On the HGTV show House Hunters, prospective buyers choose from several home options. The final decision comes down not just to cost, but also to the emotional investment potential homeowners have in a particular property. That link between emotions and perceived value is powerful—and Duke researchers have discovered why.
Scott Huettel Ph.D. ’99, director of Duke’s Center for Interdisciplinary Decision Science, says scientists studying emotion and neuroeconomics (the study of how the brain values things) recognize that a small region of the brain governs feelings and perceived value. The region is a small area right between the eyes at the front of the brain. It’s called the ventromedial prefrontal cortex, or vmPFC for short.
Earlier research by other groups had shown that the vmPFC participates in calculating the value of rewards, and is engaged by positive stimuli that aren’t really rewards, like a happy memory or a picture of a happy face. A separate line of studies had shown that this brain region also set values on little things, such as snacks. The vmPFC handles value tradeoffs—whether a product is worth a certain amount of money, for example.
In the Duke study, experimental subjects were first trained to do “reappraisal,” in which they could change their emotional response to a situation. “In reappraisal you reassess the meaning of an emotional stimulus, rather than trying to avoid the emotional stimulus or suppress your reaction to it,” says Amy Winecoff A.M. ’12, a graduate student in psychology and neuroscience who led the research. “Emotions appear to be relying on the same value system.”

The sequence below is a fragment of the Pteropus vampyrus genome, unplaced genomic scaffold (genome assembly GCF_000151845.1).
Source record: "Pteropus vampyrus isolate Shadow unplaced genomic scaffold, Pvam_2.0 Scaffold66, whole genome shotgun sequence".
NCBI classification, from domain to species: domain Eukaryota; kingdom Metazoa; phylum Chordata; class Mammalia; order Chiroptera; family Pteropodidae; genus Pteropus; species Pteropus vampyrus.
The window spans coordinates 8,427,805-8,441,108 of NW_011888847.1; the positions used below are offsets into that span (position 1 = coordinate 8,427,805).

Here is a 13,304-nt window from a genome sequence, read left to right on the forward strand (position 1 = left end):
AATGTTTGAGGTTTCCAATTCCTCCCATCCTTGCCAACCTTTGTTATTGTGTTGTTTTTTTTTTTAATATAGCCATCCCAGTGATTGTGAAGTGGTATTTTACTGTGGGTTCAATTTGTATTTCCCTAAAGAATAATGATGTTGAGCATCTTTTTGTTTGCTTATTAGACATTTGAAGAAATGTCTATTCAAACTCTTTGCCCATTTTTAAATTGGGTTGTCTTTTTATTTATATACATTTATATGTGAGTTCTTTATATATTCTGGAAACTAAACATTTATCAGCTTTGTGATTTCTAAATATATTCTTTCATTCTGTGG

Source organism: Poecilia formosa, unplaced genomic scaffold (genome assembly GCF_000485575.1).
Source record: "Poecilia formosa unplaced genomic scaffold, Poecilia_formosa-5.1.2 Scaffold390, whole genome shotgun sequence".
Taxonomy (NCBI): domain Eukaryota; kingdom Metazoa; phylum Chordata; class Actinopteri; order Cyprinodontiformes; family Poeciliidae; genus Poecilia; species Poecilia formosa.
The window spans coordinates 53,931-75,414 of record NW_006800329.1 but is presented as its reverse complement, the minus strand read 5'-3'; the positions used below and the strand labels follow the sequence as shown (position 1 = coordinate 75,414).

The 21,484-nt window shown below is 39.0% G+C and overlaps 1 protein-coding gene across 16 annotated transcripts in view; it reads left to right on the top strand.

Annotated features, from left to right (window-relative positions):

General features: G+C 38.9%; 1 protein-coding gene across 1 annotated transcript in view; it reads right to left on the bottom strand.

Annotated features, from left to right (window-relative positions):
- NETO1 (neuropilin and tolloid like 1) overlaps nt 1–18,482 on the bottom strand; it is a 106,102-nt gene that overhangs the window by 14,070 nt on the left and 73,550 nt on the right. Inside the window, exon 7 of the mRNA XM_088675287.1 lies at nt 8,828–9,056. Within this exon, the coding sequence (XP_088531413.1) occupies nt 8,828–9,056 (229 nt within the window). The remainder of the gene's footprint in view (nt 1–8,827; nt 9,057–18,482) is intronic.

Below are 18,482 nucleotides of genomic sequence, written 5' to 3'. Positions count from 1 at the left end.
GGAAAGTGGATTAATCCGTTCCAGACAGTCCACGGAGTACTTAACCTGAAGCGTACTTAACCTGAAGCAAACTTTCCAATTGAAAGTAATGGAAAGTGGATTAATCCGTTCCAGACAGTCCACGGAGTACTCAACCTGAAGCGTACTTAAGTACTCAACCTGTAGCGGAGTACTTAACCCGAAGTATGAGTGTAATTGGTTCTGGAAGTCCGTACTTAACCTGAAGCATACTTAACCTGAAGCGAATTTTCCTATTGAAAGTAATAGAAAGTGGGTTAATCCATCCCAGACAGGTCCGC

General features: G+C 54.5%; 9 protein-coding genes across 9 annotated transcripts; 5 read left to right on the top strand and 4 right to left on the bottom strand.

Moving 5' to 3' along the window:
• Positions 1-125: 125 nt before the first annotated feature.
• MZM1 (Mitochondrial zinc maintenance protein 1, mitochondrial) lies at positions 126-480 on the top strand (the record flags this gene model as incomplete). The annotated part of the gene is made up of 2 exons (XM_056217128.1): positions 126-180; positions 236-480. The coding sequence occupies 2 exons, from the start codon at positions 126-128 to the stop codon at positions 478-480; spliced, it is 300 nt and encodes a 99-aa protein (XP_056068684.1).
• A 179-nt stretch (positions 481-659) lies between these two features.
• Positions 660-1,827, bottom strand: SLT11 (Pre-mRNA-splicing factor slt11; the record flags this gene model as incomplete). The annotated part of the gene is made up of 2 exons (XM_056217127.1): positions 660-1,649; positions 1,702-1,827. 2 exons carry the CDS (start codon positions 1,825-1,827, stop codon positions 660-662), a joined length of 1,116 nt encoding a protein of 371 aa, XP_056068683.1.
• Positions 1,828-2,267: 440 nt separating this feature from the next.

While the subjects’ brains were being scanned using functional MRI, they were shown images of evocative scenes and faces. After each image, the subjects were told to either let their feelings flow or to practice reappraisal to change their thoughts. Then they were asked to rate how positive or negative they felt.
"In reappraisal you reassess the meaning of an emotional stimulus, rather than trying to avoid the emotional stimluus or suppress your reaction to it."
In the case of “an unregulated positive affect”—letting the good feelings flow—the vmPFC was shown to be working harder, which the researchers say could be used to predict how much value a person is putting on something. But when the subjects dampened their emotional responses to positive images, the vmPFC activation diminished, as if the images were less valuable to the subjects.
“This changes our frame of reference for thinking about these things,” Huettel says. He notes that advertisers have long been using emotional appeals to get people to value their products, “but they didn’t know why it worked.”
Previous studies had focused only on reappraisal of negative emotions, but this time around the Duke scientists wanted to watch people reappraise both negative and positive responses.
“It’s not the case that you never want to reappraise a positive emotion,” says Huettel. But when buying a house or a car, it’s a good idea to dampen your infatuation a bit.